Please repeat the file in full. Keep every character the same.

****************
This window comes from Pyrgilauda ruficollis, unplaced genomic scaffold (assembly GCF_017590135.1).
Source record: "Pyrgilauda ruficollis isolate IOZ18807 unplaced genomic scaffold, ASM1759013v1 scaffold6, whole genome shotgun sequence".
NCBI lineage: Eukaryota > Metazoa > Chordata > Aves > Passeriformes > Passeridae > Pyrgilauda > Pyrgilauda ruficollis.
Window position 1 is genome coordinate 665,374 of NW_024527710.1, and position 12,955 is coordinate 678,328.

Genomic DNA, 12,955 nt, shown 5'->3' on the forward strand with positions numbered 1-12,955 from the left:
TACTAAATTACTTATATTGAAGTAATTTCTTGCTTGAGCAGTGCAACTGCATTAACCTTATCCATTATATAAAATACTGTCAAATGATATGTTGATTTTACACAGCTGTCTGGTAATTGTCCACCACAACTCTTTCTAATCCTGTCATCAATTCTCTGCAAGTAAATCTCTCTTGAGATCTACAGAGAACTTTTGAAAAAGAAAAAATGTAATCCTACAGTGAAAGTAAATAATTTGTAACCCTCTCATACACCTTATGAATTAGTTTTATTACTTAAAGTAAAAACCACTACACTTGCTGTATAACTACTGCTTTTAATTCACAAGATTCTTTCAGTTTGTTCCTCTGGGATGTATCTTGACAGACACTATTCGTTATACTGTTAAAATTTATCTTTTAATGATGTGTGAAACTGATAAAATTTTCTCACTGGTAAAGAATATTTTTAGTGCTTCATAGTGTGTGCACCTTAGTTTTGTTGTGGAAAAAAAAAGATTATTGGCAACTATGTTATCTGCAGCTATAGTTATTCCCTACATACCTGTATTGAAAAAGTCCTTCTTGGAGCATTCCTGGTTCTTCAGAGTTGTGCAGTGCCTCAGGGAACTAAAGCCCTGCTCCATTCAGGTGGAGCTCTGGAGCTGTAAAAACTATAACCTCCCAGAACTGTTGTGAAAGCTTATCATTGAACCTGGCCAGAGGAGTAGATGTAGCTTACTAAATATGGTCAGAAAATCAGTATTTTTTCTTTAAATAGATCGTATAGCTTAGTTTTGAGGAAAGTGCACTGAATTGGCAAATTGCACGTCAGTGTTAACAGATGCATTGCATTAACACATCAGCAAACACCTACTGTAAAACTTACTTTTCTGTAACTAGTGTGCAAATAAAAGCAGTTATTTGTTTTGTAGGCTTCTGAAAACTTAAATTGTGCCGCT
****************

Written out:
This window comes from Pyrgilauda ruficollis, unplaced genomic scaffold (assembly GCF_017590135.1).
Source record: "Pyrgilauda ruficollis isolate IOZ18807 unplaced genomic scaffold, ASM1759013v1 scaffold6, whole genome shotgun sequence".
NCBI lineage: Eukaryota > Metazoa > Chordata > Aves > Passeriformes > Passeridae > Pyrgilauda > Pyrgilauda ruficollis.
Window position 1 is genome coordinate 665,374 of NW_024527710.1, and position 12,955 is coordinate 678,328.

Genomic DNA, 12,955 nt, shown 5'->3' on the forward strand with positions numbered 1-12,955 from the left:
TACTAAATTACTTATATTGAAGTAATTTCTTGCTTGAGCAGTGCAACTGCATTAACCTTATCCATTATATAAAATACTGTCAAATGATATGTTGATTTTACACAGCTGTCTGGTAATTGTCCACCACAACTCTTTCTAATCCTGTCATCAATTCTCTGCAAGTAAATCTCTCTTGAGATCTACAGAGAACTTTTGAAAAAGAAAAAATGTAATCCTACAGTGAAAGTAAATAATTTGTAACCCTCTCATACACCTTATGAATTAGTTTTATTACTTAAAGTAAAAACCACTACACTTGCTGTATAACTACTGCTTTTAATTCACAAGATTCTTTCAGTTTGTTCCTCTGGGATGTATCTTGACAGACACTATTCGTTATACTGTTAAAATTTATCTTTTAATGATGTGTGAAACTGATAAAATTTTCTCACTGGTAAAGAATATTTTTAGTGCTTCATAGTGTGTGCACCTTAGTTTTGTTGTGGAAAAAAAAAGATTATTGGCAACTATGTTATCTGCAGCTATAGTTATTCCCTACATACCTGTATTGAAAAAGTCCTTCTTGGAGCATTCCTGGTTCTTCAGAGTTGTGCAGTGCCTCAGGGAACTAAAGCCCTGCTCCATTCAGGTGGAGCTCTGGAGCTGTAAAAACTATAACCTCCCAGAACTGTTGTGAAAGCTTATCATTGAACCTGGCCAGAGGAGTAGATGTAGCTTACTAAATATGGTCAGAAAATCAGTATTTTTTCTTTAAATAGATCGTATAGCTTAGTTTTGAGGAAAGTGCACTGAATTGGCAAATTGCACGTCAGTGTTAACAGATGCATTGCATTAACACATCAGCAAACACCTACTGTAAAACTTACTTTTCTGTAACTAGTGTGCAAATAAAAGCAGTTATTTGTTTTGTAGGCTTCTGAAAACTTAAATTGTGCCGCT